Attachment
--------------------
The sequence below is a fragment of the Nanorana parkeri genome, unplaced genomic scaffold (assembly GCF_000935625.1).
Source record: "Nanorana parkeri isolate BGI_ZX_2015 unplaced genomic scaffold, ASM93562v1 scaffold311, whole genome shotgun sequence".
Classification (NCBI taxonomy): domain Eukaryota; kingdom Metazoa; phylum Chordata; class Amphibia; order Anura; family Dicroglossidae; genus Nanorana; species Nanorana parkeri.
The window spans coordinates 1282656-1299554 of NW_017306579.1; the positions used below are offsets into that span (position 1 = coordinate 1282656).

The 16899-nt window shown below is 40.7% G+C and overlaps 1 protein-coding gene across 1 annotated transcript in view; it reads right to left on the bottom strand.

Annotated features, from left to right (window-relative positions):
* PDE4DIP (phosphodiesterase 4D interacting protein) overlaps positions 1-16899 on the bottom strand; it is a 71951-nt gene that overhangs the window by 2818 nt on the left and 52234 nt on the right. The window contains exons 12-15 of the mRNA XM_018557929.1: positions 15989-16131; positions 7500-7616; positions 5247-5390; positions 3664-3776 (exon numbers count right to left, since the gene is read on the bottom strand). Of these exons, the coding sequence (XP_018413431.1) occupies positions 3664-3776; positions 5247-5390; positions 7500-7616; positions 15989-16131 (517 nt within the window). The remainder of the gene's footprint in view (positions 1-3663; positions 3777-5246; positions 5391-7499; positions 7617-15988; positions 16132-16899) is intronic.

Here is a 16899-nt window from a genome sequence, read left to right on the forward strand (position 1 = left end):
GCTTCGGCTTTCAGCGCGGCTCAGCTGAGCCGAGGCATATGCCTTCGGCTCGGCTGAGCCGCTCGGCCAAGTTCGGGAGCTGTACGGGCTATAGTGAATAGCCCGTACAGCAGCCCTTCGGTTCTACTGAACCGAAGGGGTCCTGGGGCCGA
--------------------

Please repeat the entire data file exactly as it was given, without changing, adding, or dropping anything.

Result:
The sequence below is a fragment of the Nanorana parkeri genome, unplaced genomic scaffold (assembly GCF_000935625.1).
Source record: "Nanorana parkeri isolate BGI_ZX_2015 unplaced genomic scaffold, ASM93562v1 scaffold311, whole genome shotgun sequence".
Classification (NCBI taxonomy): domain Eukaryota; kingdom Metazoa; phylum Chordata; class Amphibia; order Anura; family Dicroglossidae; genus Nanorana; species Nanorana parkeri.
The window spans coordinates 1282656-1299554 of NW_017306579.1; the positions used below are offsets into that span (position 1 = coordinate 1282656).

The 16899-nt window shown below is 40.7% G+C and overlaps 1 protein-coding gene across 1 annotated transcript in view; it reads right to left on the bottom strand.

Annotated features, from left to right (window-relative positions):
* PDE4DIP (phosphodiesterase 4D interacting protein) overlaps positions 1-16899 on the bottom strand; it is a 71951-nt gene that overhangs the window by 2818 nt on the left and 52234 nt on the right. The window contains exons 12-15 of the mRNA XM_018557929.1: positions 15989-16131; positions 7500-7616; positions 5247-5390; positions 3664-3776 (exon numbers count right to left, since the gene is read on the bottom strand). Of these exons, the coding sequence (XP_018413431.1) occupies positions 3664-3776; positions 5247-5390; positions 7500-7616; positions 15989-16131 (517 nt within the window). The remainder of the gene's footprint in view (positions 1-3663; positions 3777-5246; positions 5391-7499; positions 7617-15988; positions 16132-16899) is intronic.

Here is a 16899-nt window from a genome sequence, read left to right on the forward strand (position 1 = left end):
GCTTCGGCTTTCAGCGCGGCTCAGCTGAGCCGAGGCATATGCCTTCGGCTCGGCTGAGCCGCTCGGCCAAGTTCGGGAGCTGTACGGGCTATAGTGAATAGCCCGTACAGCAGCCCTTCGGTTCTACTGAACCGAAGGGGTCCTGGGGCCGA